Originally Posted by alexzn
I don;t quite understand the alignment part, so I'd be grateful for a more detailed explanation. What I see in the clips is some residual body lean into the turn, I think I need to work on getting rid of that. I'd also like to get higher edge angles and more aggressive earlier edge changes. Getting rid of the body lean may help that too. The hand movement issues are definitely there, especially left hand, that has been an annoying habit that's pretty hard to get rid of. Finally, I think I am extending too much and not flexing enough, do you guys agree? Any advice on how to deal with those issues?
I think you have a good base to work from but here is my take on things:
You asked about too much extension - not enough flexion. The short answer is no I dont agree. The laws of physics tell us you cant extend more then you flex, and vice versa. So you cant have too much of one and not enough of the other, they are either both lacking, or both too much, or both about right.
You mentioned about body lean and hands. As you get more performance, you will actually incline more, not less (look at the inspirational skiing thread OP video). Dont worry about your hands, they are irrlevant in the greater scheme of things. A major pet peeve of Nancy Greene (won a few olympic gold medals in skiing, a few world cup titles, Canadian Female athelete of the century) is this whole hands thing. She teaches people to ski with their hands over their heads, or behind their backs just to show instructors a focus on hands is often ridiculous especially when there are so many other glaring problems. Hence dont waste energy on these ideas.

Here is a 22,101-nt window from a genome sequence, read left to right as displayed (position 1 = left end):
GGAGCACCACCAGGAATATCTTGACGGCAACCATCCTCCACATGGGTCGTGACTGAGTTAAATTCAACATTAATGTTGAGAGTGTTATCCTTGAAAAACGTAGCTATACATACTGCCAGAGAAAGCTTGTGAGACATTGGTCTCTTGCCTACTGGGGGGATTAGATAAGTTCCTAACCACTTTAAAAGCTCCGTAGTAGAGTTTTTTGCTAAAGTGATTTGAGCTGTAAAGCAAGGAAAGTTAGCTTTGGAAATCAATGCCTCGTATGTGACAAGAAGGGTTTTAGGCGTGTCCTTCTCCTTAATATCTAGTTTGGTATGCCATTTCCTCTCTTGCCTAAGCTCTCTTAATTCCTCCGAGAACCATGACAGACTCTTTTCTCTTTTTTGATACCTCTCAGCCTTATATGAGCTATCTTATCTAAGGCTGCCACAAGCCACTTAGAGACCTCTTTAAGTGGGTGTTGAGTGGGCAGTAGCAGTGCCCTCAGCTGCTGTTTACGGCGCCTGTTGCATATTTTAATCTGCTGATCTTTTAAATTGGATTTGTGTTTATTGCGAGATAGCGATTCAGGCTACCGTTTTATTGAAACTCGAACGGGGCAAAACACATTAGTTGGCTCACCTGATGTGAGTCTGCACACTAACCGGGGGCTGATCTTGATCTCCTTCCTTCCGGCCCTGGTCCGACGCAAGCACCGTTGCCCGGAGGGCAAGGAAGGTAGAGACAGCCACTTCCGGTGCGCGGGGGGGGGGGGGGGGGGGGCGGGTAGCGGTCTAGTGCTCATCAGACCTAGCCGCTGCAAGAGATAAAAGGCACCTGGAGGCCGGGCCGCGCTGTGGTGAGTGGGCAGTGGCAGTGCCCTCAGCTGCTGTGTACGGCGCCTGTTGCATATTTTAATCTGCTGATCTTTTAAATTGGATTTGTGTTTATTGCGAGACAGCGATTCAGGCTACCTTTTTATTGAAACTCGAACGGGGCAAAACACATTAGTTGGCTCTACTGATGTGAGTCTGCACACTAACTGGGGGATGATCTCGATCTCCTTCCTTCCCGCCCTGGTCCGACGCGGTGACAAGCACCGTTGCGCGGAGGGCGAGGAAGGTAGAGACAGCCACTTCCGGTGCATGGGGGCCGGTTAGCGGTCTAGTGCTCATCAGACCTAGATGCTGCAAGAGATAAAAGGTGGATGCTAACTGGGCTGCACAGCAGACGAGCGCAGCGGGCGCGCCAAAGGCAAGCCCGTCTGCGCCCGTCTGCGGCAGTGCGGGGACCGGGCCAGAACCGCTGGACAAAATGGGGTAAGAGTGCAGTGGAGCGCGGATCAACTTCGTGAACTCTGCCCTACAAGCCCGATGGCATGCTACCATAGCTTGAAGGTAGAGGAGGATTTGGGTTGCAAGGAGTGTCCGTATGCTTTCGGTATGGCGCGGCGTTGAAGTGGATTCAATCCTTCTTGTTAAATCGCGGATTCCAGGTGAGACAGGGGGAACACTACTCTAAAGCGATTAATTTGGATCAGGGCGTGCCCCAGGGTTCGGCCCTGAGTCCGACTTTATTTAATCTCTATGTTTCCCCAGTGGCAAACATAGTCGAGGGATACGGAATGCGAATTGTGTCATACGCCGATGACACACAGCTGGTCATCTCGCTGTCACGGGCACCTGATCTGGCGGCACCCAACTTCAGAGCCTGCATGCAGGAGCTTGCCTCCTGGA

To improve thou you major area needing work is your ankles. They dont move. Stuck ankles = stuck body position = stuck balance = stuck intermediate skier.
For now just focus on flexing and extending the ankles. Dont worry so much about when, where....just get them moving. This will help you become more dynamic in your balance, which will help you generate earlier tip pressure and more dynamic edging, which will require greater flexion and extesion then you have now...of course with your ankles working, that greater range of motion wont be a problem for you.
Hence get those ankles working...the rest will fall into place. (well ok, maybe not that easy
...but step 1 is get the ankles working!)
Spiess (emphasis on the jump from the ankle obviously)
Pivot Slips (with exaggerated flexion and extension of the ankle)
Dolphin turns (perhaps a bit tough but fun to try)
Hops (again from ankle)
Might help loosing the upper cuff of the boot abit to get this going....